The concept of SDMX is intrinsically linked to open data and APIs for accessing this data.
Open data is free, publicly available data. This data is increasingly made accessible through APIs or Application Programming Interfaces. An API can return data in response to a request for data, or ‘query’. An application can then use an API by sending it requests for data, for example, the population trend for the USA from 2000-2015. This is useful because it is no longer necessary to manually maintain and update a database used by the application. Instead, the application can send a request to the API of an organization that manages the data for you and ensures it is always up to date.
One such organization is the World Bank, which was one of the pioneers in making all their data (7000+ indicators covering virtually all countries) available for anyone to use through their public API. Their data is updated several times a year, and is obtained from all the key custodians of international data in many domains, including health, economy, education, population, and so on. The Apps for Development competition held in 2010 was used to promote their new API, and the winning entry was StatPlanet - for automatically visualizing all country-level World Bank data through their API. Since then, many other key custodians of data have followed suite.
SDMX is sponsored by various institutions, including the World Bank, the International Monetary Fund (IMF), OECD, the United Nations Statistics Division (UNSD), the European Central Bank (ECB) and Eurostat (the statistical office of the European Union).
What is SDMX?
When data is provided by an API, it needs to be structured in a certain way so the receiving application can interpret it correctly. Initially, the most common API response formats were XML and JSON, with JSON being more practical for large amounts of data, because it is more compact. More recently, SDMX has become a common standard for international organisations. SDMX stands for Statistical Data and Metadata eXchange, and comes in several flavors - including SDMX-ML (XML-based) and SDMX-JSON (JSON-based). What SDMX provides is a common structure and nomenclature for data and meta data. Why this is useful is examined below.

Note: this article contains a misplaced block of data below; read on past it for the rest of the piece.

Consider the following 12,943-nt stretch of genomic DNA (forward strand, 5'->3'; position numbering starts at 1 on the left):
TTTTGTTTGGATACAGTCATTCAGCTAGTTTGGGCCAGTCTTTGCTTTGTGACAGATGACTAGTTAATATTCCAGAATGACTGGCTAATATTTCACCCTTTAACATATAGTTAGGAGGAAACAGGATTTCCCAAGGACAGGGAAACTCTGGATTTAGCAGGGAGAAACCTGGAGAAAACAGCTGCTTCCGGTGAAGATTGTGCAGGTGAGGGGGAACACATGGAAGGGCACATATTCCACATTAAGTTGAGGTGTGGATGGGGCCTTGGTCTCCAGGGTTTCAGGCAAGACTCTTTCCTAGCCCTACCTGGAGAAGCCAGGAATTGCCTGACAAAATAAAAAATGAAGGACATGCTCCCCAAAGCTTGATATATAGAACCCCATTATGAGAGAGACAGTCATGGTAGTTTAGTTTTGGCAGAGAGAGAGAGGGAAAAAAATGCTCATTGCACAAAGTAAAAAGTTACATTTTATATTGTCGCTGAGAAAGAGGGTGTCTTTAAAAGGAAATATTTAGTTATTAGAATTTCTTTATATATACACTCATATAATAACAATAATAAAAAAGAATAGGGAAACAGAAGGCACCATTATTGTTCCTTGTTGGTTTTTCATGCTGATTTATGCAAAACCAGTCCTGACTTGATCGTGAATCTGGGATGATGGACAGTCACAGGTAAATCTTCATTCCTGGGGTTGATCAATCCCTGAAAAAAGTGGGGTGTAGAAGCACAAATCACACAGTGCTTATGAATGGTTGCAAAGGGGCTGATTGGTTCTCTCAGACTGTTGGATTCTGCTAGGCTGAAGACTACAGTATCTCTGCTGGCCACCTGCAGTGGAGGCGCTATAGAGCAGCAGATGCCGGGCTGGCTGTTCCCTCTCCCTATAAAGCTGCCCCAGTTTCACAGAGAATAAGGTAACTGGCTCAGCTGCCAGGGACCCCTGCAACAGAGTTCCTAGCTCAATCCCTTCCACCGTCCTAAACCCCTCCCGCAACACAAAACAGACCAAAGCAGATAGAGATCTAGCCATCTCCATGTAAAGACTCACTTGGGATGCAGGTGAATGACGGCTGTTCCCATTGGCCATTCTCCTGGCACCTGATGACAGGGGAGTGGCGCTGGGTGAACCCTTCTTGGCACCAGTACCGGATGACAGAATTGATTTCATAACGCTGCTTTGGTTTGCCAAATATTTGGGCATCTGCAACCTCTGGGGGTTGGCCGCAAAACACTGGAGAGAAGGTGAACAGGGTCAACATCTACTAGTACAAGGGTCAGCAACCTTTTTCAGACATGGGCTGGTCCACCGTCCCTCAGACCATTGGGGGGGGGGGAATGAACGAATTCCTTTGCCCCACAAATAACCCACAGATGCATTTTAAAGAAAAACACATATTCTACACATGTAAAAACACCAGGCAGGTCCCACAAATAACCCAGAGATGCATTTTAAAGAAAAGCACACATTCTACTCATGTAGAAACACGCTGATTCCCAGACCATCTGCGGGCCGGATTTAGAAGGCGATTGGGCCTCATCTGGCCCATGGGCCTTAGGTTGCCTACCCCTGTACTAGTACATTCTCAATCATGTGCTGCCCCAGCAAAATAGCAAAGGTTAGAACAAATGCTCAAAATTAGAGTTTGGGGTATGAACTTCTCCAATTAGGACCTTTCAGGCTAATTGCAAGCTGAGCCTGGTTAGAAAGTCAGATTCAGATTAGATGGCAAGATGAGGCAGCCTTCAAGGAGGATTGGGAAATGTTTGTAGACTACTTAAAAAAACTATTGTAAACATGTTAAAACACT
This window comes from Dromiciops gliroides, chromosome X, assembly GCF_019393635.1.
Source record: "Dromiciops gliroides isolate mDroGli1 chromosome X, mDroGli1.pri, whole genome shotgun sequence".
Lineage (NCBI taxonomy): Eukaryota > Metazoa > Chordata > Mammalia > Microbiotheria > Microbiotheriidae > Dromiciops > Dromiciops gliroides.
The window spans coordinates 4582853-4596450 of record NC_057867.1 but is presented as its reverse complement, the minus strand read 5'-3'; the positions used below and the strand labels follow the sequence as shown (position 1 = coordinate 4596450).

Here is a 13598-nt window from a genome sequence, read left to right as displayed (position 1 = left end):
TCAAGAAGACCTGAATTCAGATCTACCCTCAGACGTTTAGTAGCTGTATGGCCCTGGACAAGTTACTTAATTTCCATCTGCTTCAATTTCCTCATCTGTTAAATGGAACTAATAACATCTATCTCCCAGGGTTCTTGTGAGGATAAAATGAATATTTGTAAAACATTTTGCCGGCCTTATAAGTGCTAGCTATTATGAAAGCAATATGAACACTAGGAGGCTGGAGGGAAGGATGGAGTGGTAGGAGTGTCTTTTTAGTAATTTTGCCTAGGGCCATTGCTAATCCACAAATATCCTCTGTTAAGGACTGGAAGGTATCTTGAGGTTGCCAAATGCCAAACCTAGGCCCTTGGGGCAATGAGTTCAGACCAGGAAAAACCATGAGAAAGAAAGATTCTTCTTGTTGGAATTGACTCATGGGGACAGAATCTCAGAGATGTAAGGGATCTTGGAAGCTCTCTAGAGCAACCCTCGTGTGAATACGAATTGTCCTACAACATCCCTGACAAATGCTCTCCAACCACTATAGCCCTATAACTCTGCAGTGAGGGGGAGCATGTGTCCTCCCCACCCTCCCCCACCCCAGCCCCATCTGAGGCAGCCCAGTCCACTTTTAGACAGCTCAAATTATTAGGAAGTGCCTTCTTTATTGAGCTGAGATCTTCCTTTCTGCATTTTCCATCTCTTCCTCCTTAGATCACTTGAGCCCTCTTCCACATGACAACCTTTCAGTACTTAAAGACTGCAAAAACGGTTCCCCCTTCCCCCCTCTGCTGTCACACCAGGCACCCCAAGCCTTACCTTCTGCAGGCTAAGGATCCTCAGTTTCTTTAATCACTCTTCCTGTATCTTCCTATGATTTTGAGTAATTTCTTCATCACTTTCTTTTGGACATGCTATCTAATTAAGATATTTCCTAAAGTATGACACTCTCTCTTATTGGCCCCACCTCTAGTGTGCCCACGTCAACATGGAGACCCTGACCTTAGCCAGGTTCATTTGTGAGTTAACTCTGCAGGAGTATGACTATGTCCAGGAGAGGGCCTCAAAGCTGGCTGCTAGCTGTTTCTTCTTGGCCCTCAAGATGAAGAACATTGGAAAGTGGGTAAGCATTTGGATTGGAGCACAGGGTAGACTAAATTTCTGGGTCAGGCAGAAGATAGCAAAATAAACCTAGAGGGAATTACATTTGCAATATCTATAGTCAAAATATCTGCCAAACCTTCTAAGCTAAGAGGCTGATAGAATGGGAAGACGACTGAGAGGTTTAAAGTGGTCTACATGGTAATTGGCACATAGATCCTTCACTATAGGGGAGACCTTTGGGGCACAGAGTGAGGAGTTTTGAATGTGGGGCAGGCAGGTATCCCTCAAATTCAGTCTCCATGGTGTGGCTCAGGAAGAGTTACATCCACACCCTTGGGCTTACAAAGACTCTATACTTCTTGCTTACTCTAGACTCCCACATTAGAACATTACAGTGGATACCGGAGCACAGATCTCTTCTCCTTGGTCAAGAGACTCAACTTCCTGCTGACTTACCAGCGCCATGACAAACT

SDMX is more than just a way to structure and format data and meta data. SDMX also defines standards for the mechanisms and processes through which data is exchanged.
SDMX has become an international standard exactly because it is a standard. It provides a common way of structuring both data and meta data. This means that any applications using SDMX data will know in advance what format of data to expect. Once an application works with the SDMX data from one source, it can be made to work with SDMX data from any other source. It is therefore much more efficient, and less likely to be error-prone, since you avoid having to transform and reformat data in order to get it to work in a particular application. With XML and JSON, there was no fixed structure and different organizations used different structures. This meant that getting an application to work with various XML and JSON outputs in different structures was complex, slow and tedious work.
SDMX can itself seem complex and intimidating, especially if you look at the documentation - which is huge and full of complex terminology. However, for users of SDMX data (including app developers), the most important thing is obtaining the data in a structure that is easy to interpret. In that respect, the SDMX-ML format is just like any other XML format, but with the advantage of having a recognizable, standardized structure. (Generating queries for obtaining data from an API can be tricky, but they are the same whether the response format is SDMX, XML or JSON - for some APIs a 'query builder' is provided which can make this process easier).
SDMX is especially useful if you require country-level data. This is because the key custodians of international, country-level data already make their data available in SDMX format. An application such as StatPlanet which supports SDMX can therefore access tens of thousands of indicators, from Arable land to Urban population growth.
Which organizations and key custodians of data support SDMX?
SDMX has been around since 2004, but it has only started to gain traction in recent years. The key custodians of data currently supporting SDMX include the IMF, Eurostat (Statistical Office of the European Union), the European Central Bank, OECD, the World Bank, and a number of UN agencies and initiatives, including the United Nations Statistical Division (UNSD), UNData, UNESCO Institute for Statistics (for data on education and culture), FAO (for data on food and agriculture) and UNICEF-DevInfo (for data relating to the SDGs or Sustainable Development Goals).
Amongst government agencies, the Australian Bureau of Statistics and Samoa Bureau of Statistics are amongst the first to add SDMX support.
- Tutorial: Introduction to SDMX
- Our list of authoritative sources of freely available, international data
- StatPlanet: web-based software for creating interactive dashboards with maps and charts, and support for SDMX